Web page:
Still, the central problem I had with the book (aggravated by the grandeur of the conception and the gravity of the subject) was that, basically, I found the narrative persona not merely "idiosyncratic" or "ugly," but clumsy, incoherent, and increasingly silly, as the book lurched toward its conclusion. After Stalingrad, a space seems to open up - a space for Mandelbrodt and Clemens and Weser and "transgression" - even as a space opens up in Aue's quite curiously described skull. (Did you notice the difficulty of picturing the head-wound? It's as if he's been literally hollowed out.) Yet, I hoped to argue, that space is poorly written, both at the surface level of syntax, diction, figurative language, and at the deeper level of conception. The prose cliched, predictable, and irritatingly assured of its own transgressiveness, even as, at some level, it seems increasingly quietist and increasingly palliative to the reader. It creates the comforting distance of television, and indeed reads like television. Is there anything actually disturbing in this second space? To my way of thinking, there is not, particularly when it's weighed against what's disturbing in the first space (of the first 500 pages). Aue's excursions to Poland and Hungary offer some relief, whenever he can peel himself away from the famous names of history. And yet, by the end of the book, the harrowing Ukraine sequence is barely a memory, while "Air" burns as brightly as a cheap neon sign.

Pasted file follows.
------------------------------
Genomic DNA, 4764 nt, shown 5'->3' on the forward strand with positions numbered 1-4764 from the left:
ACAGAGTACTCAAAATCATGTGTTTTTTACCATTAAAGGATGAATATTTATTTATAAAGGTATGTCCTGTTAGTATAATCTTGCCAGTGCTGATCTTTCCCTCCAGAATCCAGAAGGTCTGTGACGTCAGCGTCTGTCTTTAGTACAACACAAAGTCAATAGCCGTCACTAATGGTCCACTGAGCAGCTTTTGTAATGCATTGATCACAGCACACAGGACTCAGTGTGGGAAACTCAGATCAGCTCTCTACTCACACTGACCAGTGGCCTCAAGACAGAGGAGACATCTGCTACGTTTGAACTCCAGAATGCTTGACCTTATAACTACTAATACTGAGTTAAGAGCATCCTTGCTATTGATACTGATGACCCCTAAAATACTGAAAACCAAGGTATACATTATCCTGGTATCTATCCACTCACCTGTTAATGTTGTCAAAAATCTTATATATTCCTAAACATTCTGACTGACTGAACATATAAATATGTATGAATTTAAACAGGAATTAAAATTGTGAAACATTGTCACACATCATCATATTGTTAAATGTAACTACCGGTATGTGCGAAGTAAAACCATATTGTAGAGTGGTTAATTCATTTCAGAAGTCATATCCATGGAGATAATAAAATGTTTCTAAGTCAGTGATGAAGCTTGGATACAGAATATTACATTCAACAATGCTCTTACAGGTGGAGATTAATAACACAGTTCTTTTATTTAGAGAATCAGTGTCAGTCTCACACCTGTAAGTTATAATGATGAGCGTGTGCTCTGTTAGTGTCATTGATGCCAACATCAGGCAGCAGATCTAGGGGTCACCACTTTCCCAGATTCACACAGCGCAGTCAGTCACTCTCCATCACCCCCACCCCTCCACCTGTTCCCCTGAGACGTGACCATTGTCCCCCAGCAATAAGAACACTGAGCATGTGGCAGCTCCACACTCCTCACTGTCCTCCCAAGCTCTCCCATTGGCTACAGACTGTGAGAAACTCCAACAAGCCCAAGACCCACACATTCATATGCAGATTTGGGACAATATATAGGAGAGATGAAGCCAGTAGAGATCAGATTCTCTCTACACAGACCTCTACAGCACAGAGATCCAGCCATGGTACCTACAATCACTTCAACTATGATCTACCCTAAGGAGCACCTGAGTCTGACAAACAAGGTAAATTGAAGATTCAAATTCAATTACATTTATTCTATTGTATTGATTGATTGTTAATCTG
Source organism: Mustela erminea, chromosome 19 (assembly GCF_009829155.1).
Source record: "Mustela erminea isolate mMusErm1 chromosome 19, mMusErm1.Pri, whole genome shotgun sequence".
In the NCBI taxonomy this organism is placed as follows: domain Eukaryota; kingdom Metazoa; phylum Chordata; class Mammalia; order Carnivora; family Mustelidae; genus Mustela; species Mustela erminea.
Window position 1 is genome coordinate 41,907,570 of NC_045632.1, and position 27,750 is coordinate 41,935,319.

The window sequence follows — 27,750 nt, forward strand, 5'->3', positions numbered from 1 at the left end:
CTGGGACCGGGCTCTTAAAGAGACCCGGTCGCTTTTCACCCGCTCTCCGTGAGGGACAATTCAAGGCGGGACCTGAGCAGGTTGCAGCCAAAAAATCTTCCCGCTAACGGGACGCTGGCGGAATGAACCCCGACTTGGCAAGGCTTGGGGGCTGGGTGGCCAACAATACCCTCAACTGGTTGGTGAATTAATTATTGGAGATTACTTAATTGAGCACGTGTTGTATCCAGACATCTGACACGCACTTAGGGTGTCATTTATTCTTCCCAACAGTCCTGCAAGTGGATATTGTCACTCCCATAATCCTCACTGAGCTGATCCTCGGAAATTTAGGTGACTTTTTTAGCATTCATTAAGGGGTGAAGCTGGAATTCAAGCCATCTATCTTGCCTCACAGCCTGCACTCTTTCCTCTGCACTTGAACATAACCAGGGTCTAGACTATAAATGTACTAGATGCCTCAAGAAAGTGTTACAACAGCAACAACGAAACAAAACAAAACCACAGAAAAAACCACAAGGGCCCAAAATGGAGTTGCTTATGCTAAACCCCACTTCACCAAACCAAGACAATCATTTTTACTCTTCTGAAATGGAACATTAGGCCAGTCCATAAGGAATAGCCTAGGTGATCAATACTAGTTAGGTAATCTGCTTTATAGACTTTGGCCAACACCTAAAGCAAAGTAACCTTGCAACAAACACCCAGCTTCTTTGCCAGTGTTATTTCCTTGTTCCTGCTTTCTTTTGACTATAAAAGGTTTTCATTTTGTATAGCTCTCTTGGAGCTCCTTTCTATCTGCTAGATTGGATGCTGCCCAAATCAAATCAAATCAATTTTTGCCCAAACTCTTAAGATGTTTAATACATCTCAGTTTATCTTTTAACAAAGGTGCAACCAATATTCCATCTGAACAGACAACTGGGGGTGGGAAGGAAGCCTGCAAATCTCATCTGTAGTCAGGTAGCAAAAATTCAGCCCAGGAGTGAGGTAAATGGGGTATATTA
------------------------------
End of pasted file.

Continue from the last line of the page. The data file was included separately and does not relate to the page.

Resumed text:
By the finale, I was quite literally laughing at those zoo animals; I almost wondered if the ending was supposed to be not a departure from Iowa orthodoxy, but a parody of it. The sad giraffes, the ponderous tears of the hippopotomi, etc. I'm exaggerating, but barely. It's less Genet than "Setting Free the Bears."

In my reading, as in Mendelsohn's, what I'm calling bad writing was an outgrowth of one of two major impulses in the novel; he calls them the Hellenistic and the Judeo-Christian; I wanted to call them the historical and the moral/psychological. I was amazed, given the collapse of the prose, that Mendelsohn thought this second space, in workshop parlance, "worked." I felt the book's moral/psychological space was an aesthetic sinkhole - that it not only undermined whatever trust and suspension of disbelief Littell had earned in "Allemandes I and II," but made me feel that the book's strengths were merely an elaborate set of excuses for its weaknesses. That The Kindly Ones, which has so much promise, and is so weirdly powerful in certain ways, ended up borrowing value from its subject the way a country house borrows value from a majestic view.